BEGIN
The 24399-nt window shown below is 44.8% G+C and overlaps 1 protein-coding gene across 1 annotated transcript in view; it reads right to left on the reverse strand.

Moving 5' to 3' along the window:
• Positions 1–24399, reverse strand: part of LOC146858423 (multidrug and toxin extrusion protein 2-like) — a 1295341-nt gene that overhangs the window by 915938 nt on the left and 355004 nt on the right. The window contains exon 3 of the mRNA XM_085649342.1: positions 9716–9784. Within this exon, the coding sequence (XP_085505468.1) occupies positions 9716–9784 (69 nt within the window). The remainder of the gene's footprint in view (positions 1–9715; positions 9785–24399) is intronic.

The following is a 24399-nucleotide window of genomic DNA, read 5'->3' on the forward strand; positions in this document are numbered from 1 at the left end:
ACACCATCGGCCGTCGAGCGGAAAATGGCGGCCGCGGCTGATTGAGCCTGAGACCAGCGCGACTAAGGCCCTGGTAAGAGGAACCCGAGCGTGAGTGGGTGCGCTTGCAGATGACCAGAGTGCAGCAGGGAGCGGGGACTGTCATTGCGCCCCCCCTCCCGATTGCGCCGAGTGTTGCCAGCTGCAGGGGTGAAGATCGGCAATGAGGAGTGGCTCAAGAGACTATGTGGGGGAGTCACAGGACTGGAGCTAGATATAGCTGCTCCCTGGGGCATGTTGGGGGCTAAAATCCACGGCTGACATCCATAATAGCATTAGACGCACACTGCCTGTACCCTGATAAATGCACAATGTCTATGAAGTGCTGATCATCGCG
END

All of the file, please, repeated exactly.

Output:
The 24399-nt window shown below is 44.8% G+C and overlaps 1 protein-coding gene across 1 annotated transcript in view; it reads right to left on the reverse strand.

Moving 5' to 3' along the window:
• Positions 1–24399, reverse strand: part of LOC146858423 (multidrug and toxin extrusion protein 2-like) — a 1295341-nt gene that overhangs the window by 915938 nt on the left and 355004 nt on the right. The window contains exon 3 of the mRNA XM_085649342.1: positions 9716–9784. Within this exon, the coding sequence (XP_085505468.1) occupies positions 9716–9784 (69 nt within the window). The remainder of the gene's footprint in view (positions 1–9715; positions 9785–24399) is intronic.

The following is a 24399-nucleotide window of genomic DNA, read 5'->3' on the forward strand; positions in this document are numbered from 1 at the left end:
ACACCATCGGCCGTCGAGCGGAAAATGGCGGCCGCGGCTGATTGAGCCTGAGACCAGCGCGACTAAGGCCCTGGTAAGAGGAACCCGAGCGTGAGTGGGTGCGCTTGCAGATGACCAGAGTGCAGCAGGGAGCGGGGACTGTCATTGCGCCCCCCCTCCCGATTGCGCCGAGTGTTGCCAGCTGCAGGGGTGAAGATCGGCAATGAGGAGTGGCTCAAGAGACTATGTGGGGGAGTCACAGGACTGGAGCTAGATATAGCTGCTCCCTGGGGCATGTTGGGGGCTAAAATCCACGGCTGACATCCATAATAGCATTAGACGCACACTGCCTGTACCCTGATAAATGCACAATGTCTATGAAGTGCTGATCATCGCG